Self-Knowledge & Freemasonry

Nov 7, 2017 | Masonic Philosphy | 0 comments

The special thing about Freemasonry is that it is free of dogma or religious bigotry. It is truly open to all religious persuasions. Each ritual is progressive, building on the work that was set before the candidate in the previous ceremony.

It is the effectiveness of our teachings that inspired men the world over to wear the Masonic apron. The rituals of Freemasonry tap into the basic human urge to want to improve one’s self, and to make the world a better place for all. This we can achieve by knowing our self.

The journey of Freemasonry is the ongoing search for Light. Underlying all of our rituals, symbols, and teachings, this is no doubt the essential element of all. The ongoing journey takes many forms to as many different people, but this journey for Light is arguably one of self-discovery, a search for Gnosis.

According to wikipedia gnosis is the common Greek noun for knowledge. In Christian, Islamic, or Jewish mysticism, mystery religions and Gnosticism gnosis generally signifies a spiritual knowledge or “religion of knowledge”, in the sense of mystical enlightenment or “insight”.

In the Ancient Mysteries, the quest for Gnosis or self-discovery was central to the doctrines and teachings. Across the portico of the Temple at Delphi (dedicated to the God Apollo and seat of the Oracle), were the words GNOTHI SEAUTON, meaning “Know Thyself.”

The ancient Greeks believed that self-knowledge can only be achieved through ongoing self-awareness and self-consciousness.

Gnosis comes from within each one of us through the secret knowledge of all things hidden. But this knowledge is not something that you will just find outside of yourself. Gnosis in its purest form is the intuitive spiritual knowledge that comes with knowing thyself and thy-spirit.

Plato describes this process when he says “all learning is remembering.” He calls this a recollection and restoration of the views a person once had, and original knowledge that was once lost. Today science describes part of this Gnostic experience that Plato had described as intuition.

Egyptian Proverbs were a very important part of the Ancient religion of Egypt, one of the main religious concepts the Egyptians had was “know yourself.” Their spiritual aspect of this concept held that within man is the divine essence of the Creator and the heavens. And this finds expression in their teaching: “The kingdom of heaven is within you; and whosoever shall know himself shall find it.”.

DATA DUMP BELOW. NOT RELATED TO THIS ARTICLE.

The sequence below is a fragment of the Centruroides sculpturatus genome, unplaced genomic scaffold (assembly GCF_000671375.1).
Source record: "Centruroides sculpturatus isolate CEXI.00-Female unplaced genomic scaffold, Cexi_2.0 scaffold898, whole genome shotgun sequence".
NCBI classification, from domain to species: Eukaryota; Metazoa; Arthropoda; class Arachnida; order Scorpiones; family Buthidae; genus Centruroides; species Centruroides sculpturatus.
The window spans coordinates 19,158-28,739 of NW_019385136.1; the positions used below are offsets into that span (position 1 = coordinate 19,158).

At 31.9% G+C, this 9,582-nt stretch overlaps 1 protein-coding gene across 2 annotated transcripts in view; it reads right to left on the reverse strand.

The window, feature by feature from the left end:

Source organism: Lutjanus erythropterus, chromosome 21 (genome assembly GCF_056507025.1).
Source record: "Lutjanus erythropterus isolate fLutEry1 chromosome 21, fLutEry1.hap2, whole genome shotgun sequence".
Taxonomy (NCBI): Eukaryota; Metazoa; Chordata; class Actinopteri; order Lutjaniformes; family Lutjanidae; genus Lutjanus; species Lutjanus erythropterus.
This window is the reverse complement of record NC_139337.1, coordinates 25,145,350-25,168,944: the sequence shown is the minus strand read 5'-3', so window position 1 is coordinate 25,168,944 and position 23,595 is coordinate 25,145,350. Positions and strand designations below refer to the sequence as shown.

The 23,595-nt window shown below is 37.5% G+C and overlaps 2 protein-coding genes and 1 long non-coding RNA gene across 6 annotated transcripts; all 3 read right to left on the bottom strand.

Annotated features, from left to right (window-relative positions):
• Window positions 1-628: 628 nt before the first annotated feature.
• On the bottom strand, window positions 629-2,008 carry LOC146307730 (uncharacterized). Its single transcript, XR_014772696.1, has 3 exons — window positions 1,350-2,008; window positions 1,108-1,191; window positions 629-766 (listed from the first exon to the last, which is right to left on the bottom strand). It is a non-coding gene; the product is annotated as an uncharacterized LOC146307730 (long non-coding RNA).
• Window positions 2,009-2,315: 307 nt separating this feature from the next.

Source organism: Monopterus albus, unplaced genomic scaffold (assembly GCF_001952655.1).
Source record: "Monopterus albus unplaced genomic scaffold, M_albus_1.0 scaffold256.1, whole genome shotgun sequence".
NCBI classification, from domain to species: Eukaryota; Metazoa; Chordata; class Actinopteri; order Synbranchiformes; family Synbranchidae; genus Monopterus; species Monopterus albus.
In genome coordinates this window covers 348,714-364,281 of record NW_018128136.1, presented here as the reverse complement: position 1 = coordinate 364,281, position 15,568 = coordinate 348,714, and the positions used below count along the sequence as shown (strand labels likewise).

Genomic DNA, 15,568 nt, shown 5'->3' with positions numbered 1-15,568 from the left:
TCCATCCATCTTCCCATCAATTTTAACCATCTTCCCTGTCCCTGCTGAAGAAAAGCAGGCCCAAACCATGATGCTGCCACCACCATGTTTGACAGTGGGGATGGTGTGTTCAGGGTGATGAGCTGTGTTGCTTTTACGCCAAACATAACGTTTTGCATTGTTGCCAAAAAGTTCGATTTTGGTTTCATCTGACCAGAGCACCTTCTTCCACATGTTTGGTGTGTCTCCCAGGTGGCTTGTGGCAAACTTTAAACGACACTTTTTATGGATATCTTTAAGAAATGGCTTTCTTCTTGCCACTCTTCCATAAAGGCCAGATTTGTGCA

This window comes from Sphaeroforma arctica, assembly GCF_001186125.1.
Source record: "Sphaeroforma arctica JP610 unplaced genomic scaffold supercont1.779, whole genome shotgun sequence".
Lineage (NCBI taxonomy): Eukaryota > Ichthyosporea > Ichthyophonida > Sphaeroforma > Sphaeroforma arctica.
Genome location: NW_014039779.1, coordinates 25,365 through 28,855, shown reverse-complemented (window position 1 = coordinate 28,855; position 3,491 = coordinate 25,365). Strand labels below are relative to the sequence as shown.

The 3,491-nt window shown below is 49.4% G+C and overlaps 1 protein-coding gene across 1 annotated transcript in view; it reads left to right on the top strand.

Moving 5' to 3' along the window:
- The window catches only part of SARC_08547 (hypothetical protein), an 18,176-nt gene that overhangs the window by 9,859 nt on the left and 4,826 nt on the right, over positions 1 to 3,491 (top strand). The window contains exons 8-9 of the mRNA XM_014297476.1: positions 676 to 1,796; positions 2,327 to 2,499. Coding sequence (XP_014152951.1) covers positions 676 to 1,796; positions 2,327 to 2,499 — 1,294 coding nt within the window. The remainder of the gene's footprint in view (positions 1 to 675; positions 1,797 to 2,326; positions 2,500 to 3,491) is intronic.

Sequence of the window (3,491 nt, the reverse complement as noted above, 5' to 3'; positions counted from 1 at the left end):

The ancient Egyptians described the Gnostic experience in many texts of their proverbs such as; “The body is the house of God,” and “Man, know thyself … and thou shalt know the gods.”

Proverbs were held as a teaching method for a man to understand the universe, thus they were inscribed in temples and tombs of Egypt, these inscriptions might be the first Holy Book known by man.

The Hebrews describe Gnosis with Da’at. A Hebrew word for knowledge, that in the Kabbalah describes a mystical state one has as they ascend up the tree of life to then reach the self-giving Divine Light.

In the Gospel of Thomas (part of the Dead Sea Scrolls), Thomas quotes Jesus to have said: “Behold, [when they say] the Kingdom is in heaven, then the birds of the heavens will be before you. If they say unto you: It is in the sea, then the fish will be before you. But the Kingdom is within you, and it is outside of you. When you know yourselves, then shall you be known, and you shall know that you are the sons of the living Father. But if you do not know yourselves, then you are in poverty, and you are poverty.”

What have the Ancient Egyptians, Greeks, Jews, early Christians, Buddhists and Hindus have in common?

Their teachings all say that the path of enlightenment is by knowing oneself. Exactly what we as Freemasons hope to achieve by studying and practicing our secret arts and hidden mysteries.

Only by truly knowing oneself we will achieve our masonic duty, namely to better the world by bettering our ourselves.

 

Article by: Bro. Wito Schouten

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